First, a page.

Monday, April 27, 2009

Immigrant Unemployment at Record High

27 Apr 2009 06:00 Africa/Lagos

Immigrant Unemployment at Record High

Rate now exceeds native-born, a change from recent past

WASHINGTON, April 27 /PRNewswire-USNewswire/ -- A new report from the Center for Immigration Studies finds immigrant unemployment (legal and illegal) was higher in the first quarter of 2009 than at any time since 1994, when immigrants were first separated out in the monthly data. This represents a change from the recent past when native-born Americans tended to have higher unemployment rates. The findings show that immigrants have been harder hit by the recession than natives. Although data on immigrants is collected, it is generally not published by the government. This report is one of the few to examine this data.

The report, entitled Trends in Immigrant and Native Employment is embargoed until Wednesday midnight, for publication on Thursday, April, 30. Advance copies are available to the media. The study will be available online at:

The report also contains employment data for Arizona, California, Colorado, Connecticut, Florida, Georgia, Illinois, Maryland, Massachusetts, Michigan, Minnesota, Nevada, New Jersey, New York, North Carolina, Oregon, Pennsylvania, Texas, Virginia, and Washington State.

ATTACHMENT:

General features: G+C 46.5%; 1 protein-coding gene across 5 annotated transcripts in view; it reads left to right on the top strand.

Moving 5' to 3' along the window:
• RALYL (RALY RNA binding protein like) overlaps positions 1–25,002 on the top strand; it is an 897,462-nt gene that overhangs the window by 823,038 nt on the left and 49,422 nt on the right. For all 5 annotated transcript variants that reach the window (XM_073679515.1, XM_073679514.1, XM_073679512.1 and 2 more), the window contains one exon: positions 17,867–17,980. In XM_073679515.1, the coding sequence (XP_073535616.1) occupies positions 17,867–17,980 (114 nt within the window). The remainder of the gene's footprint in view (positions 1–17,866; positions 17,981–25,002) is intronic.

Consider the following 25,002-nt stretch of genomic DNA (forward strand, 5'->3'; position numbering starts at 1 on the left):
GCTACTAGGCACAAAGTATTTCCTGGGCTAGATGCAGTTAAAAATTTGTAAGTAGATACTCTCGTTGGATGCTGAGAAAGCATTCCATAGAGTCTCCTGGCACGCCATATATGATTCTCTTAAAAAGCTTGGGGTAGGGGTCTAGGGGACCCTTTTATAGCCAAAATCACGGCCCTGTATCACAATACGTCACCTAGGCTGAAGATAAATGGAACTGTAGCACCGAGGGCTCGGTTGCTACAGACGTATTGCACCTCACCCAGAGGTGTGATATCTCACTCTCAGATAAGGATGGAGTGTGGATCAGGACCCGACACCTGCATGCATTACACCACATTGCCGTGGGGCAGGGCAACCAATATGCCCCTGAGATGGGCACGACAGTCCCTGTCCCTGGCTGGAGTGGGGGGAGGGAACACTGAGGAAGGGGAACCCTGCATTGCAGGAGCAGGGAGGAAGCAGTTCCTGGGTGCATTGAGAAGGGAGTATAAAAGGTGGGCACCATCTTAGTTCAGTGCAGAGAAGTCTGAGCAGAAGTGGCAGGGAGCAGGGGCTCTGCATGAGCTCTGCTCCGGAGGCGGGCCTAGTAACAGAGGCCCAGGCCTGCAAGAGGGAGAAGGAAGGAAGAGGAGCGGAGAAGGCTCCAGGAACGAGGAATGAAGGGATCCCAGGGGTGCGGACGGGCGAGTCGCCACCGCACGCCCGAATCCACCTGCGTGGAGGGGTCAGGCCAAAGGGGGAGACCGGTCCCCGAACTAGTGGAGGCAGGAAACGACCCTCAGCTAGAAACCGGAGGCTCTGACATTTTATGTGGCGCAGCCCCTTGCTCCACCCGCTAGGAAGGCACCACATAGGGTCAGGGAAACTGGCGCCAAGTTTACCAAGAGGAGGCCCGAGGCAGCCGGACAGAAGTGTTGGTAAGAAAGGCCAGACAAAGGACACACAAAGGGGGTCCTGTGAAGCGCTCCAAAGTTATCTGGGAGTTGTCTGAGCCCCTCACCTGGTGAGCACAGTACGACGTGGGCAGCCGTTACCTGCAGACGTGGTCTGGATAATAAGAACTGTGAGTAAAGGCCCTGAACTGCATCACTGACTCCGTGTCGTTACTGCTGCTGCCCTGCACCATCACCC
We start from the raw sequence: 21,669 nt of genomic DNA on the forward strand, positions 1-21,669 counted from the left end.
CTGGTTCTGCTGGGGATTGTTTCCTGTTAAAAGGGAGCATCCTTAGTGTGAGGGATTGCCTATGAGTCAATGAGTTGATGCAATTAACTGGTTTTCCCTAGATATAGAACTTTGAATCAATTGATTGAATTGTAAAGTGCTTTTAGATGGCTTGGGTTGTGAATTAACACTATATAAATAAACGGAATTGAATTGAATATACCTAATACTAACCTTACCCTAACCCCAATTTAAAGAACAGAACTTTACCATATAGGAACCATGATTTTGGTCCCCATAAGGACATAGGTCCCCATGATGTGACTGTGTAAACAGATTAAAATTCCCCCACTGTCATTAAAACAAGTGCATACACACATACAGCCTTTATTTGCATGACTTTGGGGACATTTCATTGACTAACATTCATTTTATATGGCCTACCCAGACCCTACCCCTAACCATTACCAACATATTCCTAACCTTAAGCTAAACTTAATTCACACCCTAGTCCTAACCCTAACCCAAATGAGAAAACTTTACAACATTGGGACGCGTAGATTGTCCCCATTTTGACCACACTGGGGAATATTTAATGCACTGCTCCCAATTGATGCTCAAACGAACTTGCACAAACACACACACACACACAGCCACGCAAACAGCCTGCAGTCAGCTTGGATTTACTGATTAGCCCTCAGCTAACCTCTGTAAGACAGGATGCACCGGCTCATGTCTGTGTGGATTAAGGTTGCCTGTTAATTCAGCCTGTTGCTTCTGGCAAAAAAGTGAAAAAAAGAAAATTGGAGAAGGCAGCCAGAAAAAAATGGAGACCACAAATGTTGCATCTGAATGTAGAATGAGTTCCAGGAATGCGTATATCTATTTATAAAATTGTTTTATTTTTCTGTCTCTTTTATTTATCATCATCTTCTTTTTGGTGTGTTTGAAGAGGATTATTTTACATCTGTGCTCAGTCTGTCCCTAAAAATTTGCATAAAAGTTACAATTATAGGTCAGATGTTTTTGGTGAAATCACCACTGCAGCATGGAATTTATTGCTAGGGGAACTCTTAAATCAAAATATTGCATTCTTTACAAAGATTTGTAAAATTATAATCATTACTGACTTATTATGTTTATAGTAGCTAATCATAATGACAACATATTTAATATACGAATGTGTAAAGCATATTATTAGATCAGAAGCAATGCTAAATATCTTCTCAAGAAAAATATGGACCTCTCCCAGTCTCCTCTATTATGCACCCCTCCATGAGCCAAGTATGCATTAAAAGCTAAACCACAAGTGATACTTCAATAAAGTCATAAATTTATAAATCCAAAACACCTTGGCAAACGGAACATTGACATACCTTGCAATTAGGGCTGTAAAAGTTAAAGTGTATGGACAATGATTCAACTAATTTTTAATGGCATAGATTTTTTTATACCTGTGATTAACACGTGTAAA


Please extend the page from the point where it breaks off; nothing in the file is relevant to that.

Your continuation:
The report is coauthored by Dr. Steven Camarota, the Director of Research at the Center for Immigration Studies and Karen Jensenius a Research Demographer at the Center.

For more information, contact Steven Camarota at (202) 466-8185 or

The Center for Immigration Studies is an independent research institute

that examines the impact of immigration on the United States.

Source: Center for Immigration Studies

CONTACT: Steven Camarota, +1-202-466-8185,

Web Site:

To see more releases from Center for Immigration Studies, Click Here

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Many cities, including Washington D.C., New York City, Los Angeles, Chicago, San Francisco, San Diego, Salt Lake City, Phoenix, Dallas, Houston, Detroit, Jersey City, Minneapolis, Miami, Denver, Baltimore, Seattle, Portland, Oregon and Portland, Maine, have adopted sanctuary ordinances banning police from asking people about their immigration status.

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